Potential airport staff adds to proposed budget hike for Trail Regional Airport

Committee looks to double its budget for Trail Regional Airport

A test of support for the Trail Regional Airport is expected to come later this month when the regional district board begins deliberation on a request for more than double its historical budget for 2012.

The East End Services Committee (EESC) is looking for a 240 per cent increase in order to gain some full time staff at what has largely been a volunteer operation, as well as complete paving for a stopway beside the runway.

Total increases within the draft 2012 Trail Regional Airport budget are projected to see a property tax increase of 140 per cent ($126,271).

Arising out of the last Airport Master Plan meeting in early January, the EESC is recommending a budget that will support one full time attendant for the airport, as well as another part time employee.

The increase in staffing is based on an eight-hour day, seven days per week at a base rate of $21.53 per hour. As well, paving the current gravel stopways would require a $200,000 hit.

With economic development a regional district priority, development of the airport will help with development of the economy for the whole region, said Area A director Ali Grieve.

“That industrial park is just a perfect location for future development, and that would include people having access in and out of here by air,” she said. “So we’re willing to invest some money in that airport which, as far as we are concerned, is an investment in economic development.”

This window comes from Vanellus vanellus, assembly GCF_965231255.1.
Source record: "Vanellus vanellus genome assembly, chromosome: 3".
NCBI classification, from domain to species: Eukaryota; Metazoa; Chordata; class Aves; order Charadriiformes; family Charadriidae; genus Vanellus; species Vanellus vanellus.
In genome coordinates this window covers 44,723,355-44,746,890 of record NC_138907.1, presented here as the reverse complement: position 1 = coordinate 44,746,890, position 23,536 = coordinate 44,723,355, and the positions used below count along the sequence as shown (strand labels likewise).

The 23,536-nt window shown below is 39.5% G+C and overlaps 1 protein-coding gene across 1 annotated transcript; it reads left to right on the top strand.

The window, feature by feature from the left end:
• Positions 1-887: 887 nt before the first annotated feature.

But the move did not sit well with EESC chair Kathy Wallace, who felt the two costs could have been spread out over several years instead of all at once.

“It’s a considerable increase and I think that we could do it perhaps more realistically over the long term but that was the decision of the committee to go for it right now,” she said last week.

She was not completely supportive of the decision to spend the money since the future of the airport was still in question.

“It is a difficult balance. Exactly how much to invest in it when we have another airport sitting in Castlegar?” she said. “When you have two airports so close together I would like to see more of a partnership working between the two of them.”

The airport is an east end service cost with regional district areas A and B, Montrose, Warfield, Fruitvale, Rossland and Trail drawing in. After the 2012 budget, the regional district will look for external sources of funding to improve the airport and for future development.

“But if we are not willing to invest in it ourselves, how can we ask external parties to consider (funding)?” said Grieve.

Other costs for maintaining the airport service include $10,000 for an economic impact assessment development that was not previously budgeted for. Around $7,500 is earmarked for completion of a marketing strategy, while $10,000 would go to a paving condition survey.

The draft budget still has to be approved at the board level this month, with endorsement first coming from the Regional District of Kootenay Boundary’s finance committee.

In late 2011, the regional district completed a master plan identifying potential “move forward” strategies for the regional airport.

Heading into 2012, the RDKB initiated special airport master plan meetings with relevant stakeholders to determine what potential and future options should be advanced from the plan, and how they would affect the current service budget.

The budget also anticipates a conservative revenue increase of 40 per cent ($33,240) as a result of increased yearly commercial airline passenger totals.